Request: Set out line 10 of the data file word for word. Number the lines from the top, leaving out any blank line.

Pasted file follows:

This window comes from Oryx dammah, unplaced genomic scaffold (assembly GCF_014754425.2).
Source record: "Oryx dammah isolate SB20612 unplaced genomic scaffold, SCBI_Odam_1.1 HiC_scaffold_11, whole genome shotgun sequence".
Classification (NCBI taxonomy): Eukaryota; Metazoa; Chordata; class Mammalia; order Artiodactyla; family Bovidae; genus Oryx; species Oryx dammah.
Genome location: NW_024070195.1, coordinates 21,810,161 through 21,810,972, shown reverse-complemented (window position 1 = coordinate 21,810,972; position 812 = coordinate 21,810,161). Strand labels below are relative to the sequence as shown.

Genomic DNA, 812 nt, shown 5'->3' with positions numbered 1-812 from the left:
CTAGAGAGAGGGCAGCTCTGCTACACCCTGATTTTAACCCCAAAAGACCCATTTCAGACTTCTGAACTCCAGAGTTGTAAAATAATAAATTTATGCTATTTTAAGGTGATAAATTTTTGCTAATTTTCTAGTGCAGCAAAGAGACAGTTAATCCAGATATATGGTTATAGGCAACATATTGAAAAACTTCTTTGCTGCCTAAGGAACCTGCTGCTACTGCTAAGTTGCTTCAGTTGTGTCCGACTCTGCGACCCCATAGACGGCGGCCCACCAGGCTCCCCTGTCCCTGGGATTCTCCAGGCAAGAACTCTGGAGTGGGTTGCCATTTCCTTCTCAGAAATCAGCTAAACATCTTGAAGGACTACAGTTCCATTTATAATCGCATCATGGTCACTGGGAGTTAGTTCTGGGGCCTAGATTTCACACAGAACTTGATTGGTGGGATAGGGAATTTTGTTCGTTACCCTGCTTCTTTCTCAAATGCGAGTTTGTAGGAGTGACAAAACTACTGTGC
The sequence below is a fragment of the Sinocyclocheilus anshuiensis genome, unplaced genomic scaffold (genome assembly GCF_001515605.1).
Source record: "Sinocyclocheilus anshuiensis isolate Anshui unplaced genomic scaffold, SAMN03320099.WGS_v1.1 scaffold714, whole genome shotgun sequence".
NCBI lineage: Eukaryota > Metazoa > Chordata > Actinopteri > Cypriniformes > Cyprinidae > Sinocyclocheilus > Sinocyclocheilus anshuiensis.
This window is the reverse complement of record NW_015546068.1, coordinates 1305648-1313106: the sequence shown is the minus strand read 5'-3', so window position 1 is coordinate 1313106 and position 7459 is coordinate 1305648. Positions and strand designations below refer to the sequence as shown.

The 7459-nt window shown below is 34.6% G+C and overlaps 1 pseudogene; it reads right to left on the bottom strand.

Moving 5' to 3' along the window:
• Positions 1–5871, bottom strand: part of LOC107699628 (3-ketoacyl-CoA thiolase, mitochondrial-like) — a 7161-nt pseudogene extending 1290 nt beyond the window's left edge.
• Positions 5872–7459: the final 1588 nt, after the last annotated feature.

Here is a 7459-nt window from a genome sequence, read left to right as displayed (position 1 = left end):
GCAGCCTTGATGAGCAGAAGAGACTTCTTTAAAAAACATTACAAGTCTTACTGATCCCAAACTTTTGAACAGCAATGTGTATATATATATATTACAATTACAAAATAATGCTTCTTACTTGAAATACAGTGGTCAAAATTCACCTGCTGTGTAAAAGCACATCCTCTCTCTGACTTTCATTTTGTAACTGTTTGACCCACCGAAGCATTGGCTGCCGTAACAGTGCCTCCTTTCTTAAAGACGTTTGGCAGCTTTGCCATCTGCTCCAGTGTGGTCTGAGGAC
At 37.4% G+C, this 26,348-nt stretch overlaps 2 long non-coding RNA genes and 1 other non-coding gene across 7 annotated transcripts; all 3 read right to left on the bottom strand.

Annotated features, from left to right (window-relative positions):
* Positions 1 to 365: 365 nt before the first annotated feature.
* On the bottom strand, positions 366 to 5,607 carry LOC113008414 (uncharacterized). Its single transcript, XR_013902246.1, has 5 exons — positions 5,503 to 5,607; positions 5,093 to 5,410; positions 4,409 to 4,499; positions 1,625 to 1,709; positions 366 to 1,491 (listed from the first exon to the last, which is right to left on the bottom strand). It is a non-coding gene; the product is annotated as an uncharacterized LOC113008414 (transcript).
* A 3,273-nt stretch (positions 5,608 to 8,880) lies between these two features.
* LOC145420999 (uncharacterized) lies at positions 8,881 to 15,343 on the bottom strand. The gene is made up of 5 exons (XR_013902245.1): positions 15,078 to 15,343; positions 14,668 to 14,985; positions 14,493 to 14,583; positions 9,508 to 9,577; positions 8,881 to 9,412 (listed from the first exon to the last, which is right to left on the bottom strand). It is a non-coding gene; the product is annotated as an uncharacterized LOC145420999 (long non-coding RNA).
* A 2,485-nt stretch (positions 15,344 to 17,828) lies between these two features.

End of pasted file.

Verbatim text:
This window is the reverse complement of record NW_015546068.1, coordinates 1305648-1313106: the sequence shown is the minus strand read 5'-3', so window position 1 is coordinate 1313106 and position 7459 is coordinate 1305648. Positions and strand designations below refer to the sequence as shown.